Islamabad on Thursday accused New Delhi of supporting terrorist groups in Afghanistan who are alleged to carry out cross-border attacks in Pakistan.
Speaking at a UN committee meeting, Jahanzeb Khan, an official at Pakistan’s UN mission, said India is pushing the banned Tehreek-e-Taliban Pakistan, and its splinter group Jamaatul Ahrar in “cross-border terrorist attacks against Pakistani military and civilian targets.”
Pakistan has for long claimed that the terrorist networks, following a series of security operations in its northwestern region, have set up bases across the border to attack security forces and civilians.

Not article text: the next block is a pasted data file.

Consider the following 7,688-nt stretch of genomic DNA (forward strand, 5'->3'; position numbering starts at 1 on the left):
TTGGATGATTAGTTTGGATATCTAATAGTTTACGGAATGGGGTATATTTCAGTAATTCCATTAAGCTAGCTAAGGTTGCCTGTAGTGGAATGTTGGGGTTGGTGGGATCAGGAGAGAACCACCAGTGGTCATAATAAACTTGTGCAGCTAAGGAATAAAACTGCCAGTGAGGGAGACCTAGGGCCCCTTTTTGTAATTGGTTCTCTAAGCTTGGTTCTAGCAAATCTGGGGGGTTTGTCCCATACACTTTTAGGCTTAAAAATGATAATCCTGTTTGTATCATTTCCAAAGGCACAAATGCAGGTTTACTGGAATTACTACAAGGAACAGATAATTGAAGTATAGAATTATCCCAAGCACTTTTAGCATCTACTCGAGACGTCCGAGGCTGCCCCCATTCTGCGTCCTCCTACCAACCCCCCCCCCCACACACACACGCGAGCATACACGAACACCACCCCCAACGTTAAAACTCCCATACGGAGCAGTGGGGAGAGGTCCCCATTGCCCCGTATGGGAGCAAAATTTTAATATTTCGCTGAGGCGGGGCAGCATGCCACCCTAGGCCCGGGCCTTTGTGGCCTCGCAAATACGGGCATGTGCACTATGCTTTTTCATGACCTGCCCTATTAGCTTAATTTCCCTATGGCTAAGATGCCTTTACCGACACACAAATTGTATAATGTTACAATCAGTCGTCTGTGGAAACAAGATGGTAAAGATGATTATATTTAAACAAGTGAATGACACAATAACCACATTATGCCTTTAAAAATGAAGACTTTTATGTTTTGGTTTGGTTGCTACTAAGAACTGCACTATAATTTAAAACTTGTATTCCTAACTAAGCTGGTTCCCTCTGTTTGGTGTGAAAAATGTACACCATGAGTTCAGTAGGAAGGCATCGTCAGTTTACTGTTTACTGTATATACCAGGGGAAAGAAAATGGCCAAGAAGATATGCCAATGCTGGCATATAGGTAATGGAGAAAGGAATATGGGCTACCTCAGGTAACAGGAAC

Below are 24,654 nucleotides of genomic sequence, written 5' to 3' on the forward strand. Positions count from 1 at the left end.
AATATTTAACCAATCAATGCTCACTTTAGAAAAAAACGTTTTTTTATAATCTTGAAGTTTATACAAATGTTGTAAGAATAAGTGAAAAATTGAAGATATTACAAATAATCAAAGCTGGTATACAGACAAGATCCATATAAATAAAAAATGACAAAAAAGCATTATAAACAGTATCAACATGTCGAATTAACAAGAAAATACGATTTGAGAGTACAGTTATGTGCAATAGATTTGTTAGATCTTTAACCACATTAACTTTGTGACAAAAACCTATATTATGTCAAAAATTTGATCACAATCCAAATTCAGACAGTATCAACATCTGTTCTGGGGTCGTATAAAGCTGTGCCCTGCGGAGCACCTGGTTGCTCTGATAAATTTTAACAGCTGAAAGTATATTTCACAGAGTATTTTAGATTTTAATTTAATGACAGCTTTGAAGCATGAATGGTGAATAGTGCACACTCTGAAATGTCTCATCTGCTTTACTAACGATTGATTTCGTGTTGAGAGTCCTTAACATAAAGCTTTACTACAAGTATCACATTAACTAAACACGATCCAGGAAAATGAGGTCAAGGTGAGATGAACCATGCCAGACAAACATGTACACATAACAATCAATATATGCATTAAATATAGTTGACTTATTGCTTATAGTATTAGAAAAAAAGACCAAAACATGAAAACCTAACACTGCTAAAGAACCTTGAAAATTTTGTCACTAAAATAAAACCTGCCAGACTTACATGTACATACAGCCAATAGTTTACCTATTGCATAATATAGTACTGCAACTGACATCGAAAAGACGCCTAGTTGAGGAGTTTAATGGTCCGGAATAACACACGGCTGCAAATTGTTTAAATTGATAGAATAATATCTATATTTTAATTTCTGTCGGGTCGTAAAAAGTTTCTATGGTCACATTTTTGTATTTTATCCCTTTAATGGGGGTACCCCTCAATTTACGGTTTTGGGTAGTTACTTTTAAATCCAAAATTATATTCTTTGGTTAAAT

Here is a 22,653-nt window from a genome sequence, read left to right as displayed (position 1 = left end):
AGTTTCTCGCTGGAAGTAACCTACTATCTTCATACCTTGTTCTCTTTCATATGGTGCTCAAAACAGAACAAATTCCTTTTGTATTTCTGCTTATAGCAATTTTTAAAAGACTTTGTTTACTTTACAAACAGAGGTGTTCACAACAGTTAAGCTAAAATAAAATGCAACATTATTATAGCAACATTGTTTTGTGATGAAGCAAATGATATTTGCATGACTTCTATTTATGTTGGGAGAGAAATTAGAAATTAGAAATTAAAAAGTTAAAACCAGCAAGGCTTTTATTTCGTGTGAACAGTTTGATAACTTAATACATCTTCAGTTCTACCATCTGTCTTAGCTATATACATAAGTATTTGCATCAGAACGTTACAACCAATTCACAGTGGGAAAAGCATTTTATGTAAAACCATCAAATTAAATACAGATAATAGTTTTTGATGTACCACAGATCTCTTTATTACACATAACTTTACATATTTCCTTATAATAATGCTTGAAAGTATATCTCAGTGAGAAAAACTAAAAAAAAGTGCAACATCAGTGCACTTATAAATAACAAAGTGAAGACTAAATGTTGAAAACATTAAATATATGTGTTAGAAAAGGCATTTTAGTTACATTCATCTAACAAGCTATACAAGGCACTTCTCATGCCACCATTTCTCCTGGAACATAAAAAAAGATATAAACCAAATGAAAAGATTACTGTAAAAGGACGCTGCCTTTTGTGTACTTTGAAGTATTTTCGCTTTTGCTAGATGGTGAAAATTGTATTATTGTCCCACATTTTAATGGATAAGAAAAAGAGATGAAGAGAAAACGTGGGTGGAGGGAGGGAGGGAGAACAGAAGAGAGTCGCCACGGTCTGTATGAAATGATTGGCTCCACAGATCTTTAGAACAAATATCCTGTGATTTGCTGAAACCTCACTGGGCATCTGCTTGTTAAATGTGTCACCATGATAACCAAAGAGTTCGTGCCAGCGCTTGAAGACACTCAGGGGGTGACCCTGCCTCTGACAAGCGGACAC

Khan accused India of “financing and organizing secret mercenary terrorist organizations based outside our borders to conduct attacks in Pakistan to impede the implementation” of the China-Pakistan Economic Corridor, a multimillion dollar infrastructure network aimed at connecting China’s strategically important northwestern Xinjiang province to the port of Gwadar in Baluchistan.
These include attacks on the Chinese consulate and Pakistan Stock Exchange buildings in the port city of Karachi, he said.
Thousands of Pakistanis have been killed or injured as a result of these Indian-sponsored terrorist attacks over the last decade, Khan claimed.
He said the Indian government is using state terrorism to suppress the people of Jammu and Kashmir, a disputed territory held by India and Pakistan in parts but claimed by both in full.
On Aug. 5, 2019 the Indian government revoked Article 370 and other related provisions from its Constitution, scrapping the country’s only Muslim-majority state with its autonomy.
The official went on to say that Hindu nationalist organizations were suppressing Muslims in the South Asian country.